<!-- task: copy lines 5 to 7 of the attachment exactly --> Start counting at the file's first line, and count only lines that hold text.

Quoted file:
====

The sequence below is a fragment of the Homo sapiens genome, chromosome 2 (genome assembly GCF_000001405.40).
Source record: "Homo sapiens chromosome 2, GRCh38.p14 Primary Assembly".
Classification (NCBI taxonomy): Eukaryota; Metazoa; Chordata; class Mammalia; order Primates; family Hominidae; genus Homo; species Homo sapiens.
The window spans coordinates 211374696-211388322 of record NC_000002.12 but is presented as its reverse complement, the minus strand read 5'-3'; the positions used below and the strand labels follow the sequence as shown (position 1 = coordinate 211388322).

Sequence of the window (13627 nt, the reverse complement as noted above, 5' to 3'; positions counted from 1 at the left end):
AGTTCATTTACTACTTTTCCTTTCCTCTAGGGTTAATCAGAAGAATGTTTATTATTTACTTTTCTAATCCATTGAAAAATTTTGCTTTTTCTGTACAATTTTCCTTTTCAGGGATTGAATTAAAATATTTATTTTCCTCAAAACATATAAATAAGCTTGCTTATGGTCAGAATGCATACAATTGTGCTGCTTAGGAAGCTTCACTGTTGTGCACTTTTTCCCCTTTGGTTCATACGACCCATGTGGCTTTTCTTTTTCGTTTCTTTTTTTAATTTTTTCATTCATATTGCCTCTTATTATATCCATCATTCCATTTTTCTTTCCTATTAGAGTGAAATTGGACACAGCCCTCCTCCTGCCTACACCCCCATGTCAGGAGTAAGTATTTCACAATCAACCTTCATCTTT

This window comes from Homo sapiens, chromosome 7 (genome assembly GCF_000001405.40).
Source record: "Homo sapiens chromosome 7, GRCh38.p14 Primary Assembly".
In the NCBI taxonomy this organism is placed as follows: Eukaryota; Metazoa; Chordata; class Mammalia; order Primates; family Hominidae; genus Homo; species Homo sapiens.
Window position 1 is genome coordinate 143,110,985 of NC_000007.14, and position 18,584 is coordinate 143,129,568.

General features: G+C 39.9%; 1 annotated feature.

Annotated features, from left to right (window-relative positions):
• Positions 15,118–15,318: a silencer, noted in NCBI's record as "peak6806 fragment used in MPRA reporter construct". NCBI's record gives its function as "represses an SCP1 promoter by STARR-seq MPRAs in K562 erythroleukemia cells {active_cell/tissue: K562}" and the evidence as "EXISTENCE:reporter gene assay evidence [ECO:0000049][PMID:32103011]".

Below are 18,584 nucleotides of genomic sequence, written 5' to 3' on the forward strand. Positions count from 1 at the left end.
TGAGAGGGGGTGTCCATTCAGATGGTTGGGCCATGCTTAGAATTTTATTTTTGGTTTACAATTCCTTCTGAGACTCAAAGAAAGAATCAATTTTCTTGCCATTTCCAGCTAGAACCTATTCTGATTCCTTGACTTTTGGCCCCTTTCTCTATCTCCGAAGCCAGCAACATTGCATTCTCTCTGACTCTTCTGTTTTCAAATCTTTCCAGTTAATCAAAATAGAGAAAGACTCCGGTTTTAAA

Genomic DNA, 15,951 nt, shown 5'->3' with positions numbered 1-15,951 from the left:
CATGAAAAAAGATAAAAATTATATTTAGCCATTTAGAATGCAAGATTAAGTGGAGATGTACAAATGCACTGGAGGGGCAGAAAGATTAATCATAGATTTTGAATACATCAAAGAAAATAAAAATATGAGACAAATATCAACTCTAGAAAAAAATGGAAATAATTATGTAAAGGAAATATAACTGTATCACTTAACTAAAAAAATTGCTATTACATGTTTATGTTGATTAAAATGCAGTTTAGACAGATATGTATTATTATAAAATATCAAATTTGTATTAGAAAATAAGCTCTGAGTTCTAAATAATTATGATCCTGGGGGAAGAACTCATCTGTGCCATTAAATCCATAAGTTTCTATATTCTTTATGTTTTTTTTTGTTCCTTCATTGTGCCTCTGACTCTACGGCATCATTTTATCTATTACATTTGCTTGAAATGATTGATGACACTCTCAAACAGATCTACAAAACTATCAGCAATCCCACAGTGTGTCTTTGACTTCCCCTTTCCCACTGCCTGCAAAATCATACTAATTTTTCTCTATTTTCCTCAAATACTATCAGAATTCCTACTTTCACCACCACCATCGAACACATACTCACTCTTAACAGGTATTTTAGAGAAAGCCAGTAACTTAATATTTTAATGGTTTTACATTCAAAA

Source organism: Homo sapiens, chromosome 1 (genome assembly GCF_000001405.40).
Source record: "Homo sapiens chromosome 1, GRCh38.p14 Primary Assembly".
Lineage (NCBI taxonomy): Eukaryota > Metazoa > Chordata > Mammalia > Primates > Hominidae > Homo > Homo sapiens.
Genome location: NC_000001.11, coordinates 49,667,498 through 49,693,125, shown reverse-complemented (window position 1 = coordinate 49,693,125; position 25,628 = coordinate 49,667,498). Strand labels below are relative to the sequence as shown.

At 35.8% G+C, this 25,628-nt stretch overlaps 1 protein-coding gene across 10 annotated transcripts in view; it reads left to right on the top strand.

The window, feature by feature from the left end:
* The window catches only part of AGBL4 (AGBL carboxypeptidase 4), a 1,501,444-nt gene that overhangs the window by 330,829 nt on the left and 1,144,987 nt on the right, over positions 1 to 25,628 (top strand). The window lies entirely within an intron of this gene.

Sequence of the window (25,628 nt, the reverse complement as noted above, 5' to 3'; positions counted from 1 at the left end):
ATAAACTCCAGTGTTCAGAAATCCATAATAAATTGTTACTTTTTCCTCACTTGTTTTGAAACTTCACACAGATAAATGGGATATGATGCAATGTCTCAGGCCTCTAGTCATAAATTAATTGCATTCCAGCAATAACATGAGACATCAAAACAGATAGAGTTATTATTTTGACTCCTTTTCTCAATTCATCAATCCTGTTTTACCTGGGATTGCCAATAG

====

Sequence of the window (13627 nt, the reverse complement as noted above, 5' to 3'; positions counted from 1 at the left end):
AGTTCATTTACTACTTTTCCTTTCCTCTAGGGTTAATCAGAAGAATGTTTATTATTTACTTTTCTAATCCATTGAAAAATTTTGCTTTTTCTGTACAATTTTCCTTTTCAGGGATTGAATTAAAATATTTATTTTCCTCAAAACATATAAATAAGCTTGCTTATGGTCAGAATGCATACAATTGTGCTGCTTAGGAAGCTTCACTGTTGTGCACTTTTTCCCCTTTGGTTCATACGACCCATGTGGCTTTTCTTTTTCGTTTCTTTTTTTAATTTTTTCATTCATATTGCCTCTTATTATATCCATCATTCCATTTTTCTTTCCTATTAGAGTGAAATTGGACACAGCCCTCCTCCTGCCTACACCCCCATGTCAGGAGTAAGTATTTCACAATCAACCTTCATCTTT

This window comes from Homo sapiens, chromosome 7 (genome assembly GCF_000001405.40).